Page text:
Ryan Peters (he/him) is a sophomore at Michigan State University majoring in linguistics with a minor in agribusiness management. He is the Residence Halls Association representative for People Respecting the Individuality of Students at MSU, or PRISM, and the chairperson of the Committee on Internal Affairs at RHA.
April is MSU’s Pride Month, but I can’t mention the importance of Pride Month and queer orgs without first mentioning the difficulties faced by queer college students. (Queer is a reclaimed adjective that broadly describes people who aren’t heterosexual or cisgender. It’s offensive when used as a noun).
We’re unique in the sense that most other marginalized groups are raised by members of the same group; however, most homosexuals are raised by heterosexuals, most transgender people are raised by cisgender (nontransgender) people, and so on. We can be born into any culture, color, or creed, and many of us are raised in environments hostile to who we are. We often struggle with internalized prejudice when we discover ourselves.
I believe queer student orgs and services at MSU provide essential services. Many of these students have unaccepting parents, histories of bullying, or lifetimes of hiding in the closet.
Queer spaces like the Gender and Sexuality Campus Center, or GSCC, offer a space where students can go without fear. They let queer students connect and discuss their experiences and troubles of being queer while learning and growing as individuals. Some groups like Transcend (trans caucus) and neighborhood caucuses provide opportunities for activism.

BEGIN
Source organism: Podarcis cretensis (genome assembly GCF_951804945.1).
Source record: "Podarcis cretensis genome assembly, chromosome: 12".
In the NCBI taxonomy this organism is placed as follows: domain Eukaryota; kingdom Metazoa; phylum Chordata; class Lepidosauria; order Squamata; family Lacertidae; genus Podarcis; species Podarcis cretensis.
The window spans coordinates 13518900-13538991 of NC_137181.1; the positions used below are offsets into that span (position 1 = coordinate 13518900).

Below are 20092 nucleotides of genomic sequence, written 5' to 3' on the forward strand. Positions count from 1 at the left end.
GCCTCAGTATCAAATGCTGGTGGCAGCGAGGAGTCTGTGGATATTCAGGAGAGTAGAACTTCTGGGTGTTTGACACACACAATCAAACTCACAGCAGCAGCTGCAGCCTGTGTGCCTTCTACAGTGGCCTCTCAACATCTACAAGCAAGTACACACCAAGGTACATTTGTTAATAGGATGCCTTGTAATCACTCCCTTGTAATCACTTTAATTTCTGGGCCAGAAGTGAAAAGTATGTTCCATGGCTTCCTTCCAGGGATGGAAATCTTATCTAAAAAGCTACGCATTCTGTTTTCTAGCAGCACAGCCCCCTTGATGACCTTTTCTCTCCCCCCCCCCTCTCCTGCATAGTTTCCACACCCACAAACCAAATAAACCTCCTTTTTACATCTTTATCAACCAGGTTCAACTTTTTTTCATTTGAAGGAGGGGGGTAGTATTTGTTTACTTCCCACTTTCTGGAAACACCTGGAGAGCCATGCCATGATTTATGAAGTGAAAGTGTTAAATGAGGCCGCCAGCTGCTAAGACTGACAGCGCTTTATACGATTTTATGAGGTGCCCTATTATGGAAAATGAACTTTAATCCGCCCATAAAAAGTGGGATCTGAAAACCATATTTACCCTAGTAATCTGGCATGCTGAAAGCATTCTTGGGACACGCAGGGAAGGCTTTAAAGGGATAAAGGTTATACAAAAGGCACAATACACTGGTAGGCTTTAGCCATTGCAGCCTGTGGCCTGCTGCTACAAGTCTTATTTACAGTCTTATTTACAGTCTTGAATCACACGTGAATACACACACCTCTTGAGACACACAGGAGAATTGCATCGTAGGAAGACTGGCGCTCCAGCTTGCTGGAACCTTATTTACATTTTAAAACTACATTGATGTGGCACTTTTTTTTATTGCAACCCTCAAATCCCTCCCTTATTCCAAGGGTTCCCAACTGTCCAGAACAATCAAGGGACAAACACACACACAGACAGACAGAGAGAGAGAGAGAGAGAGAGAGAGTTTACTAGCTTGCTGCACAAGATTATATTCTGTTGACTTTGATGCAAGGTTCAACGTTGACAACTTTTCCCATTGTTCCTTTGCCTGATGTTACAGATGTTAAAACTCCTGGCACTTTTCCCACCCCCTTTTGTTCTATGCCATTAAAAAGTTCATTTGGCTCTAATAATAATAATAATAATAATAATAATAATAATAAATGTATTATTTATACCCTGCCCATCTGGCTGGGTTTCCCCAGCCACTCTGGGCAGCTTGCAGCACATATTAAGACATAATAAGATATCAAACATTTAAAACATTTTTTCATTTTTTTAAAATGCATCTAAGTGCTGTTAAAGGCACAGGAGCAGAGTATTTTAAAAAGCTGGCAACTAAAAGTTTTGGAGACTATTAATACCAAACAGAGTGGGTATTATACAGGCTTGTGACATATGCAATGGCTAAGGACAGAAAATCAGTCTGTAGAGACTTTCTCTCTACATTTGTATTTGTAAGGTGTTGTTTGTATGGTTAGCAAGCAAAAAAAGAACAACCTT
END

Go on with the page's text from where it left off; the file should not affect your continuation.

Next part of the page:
I came here not knowing any queer people; my only sense of community was the internet. I joined PRISM, the South Neighborhood’s LGBTQA+ Caucus, because it was in shambles after the pandemic, and I wanted to make sure there was still something for the classes after me. In addition to activism, PRISM hosts weekly meetings that range from game nights to current event discussions. We also have a student-only Discord server, an online community for connecting.
So where does Pride Month fit in? The month is for several things. It’s normally in June, the same month when the Stonewall Riots started (1969), when homosexual intercourse was legalized (2003) and when gay marriage became law of the land (2015). History isn’t the only reason we celebrate though.
We say “gay pride” not because it sounds cool. We say we’re “proud” because we’ve grown up in environments that made us feel ashamed of who we are. Most of us have feared coming out. Pride Month is a time to tell the world: “We are queer; we are here; deal with it!” It’s to show society we’re not happy with getting kicked around.
This visibility is important at MSU because it shows incoming and existing queer students that there is a community of accepting people on this campus, even when it feels like you’re the only one. Different groups will do different things for April, but the highlight for me was Pride Prom, hosted on April 2, by the GSCC. Being at a dance where people could love whomever they wanted and dress however they wanted gave me hope for the future.
At the end of the day, we all just want to be ourselves and love whom we love without shame. With that, I want to part by telling any young queer people reading to hang in there because it’ll get better.
Top banner image is courtesy of Ryan Peters and features the progressive pride flag, which was painted on The Rock on the night of April 17 by PRISM and Spectrum, the South and East Neighborhood LGBTQA+ Caucuses.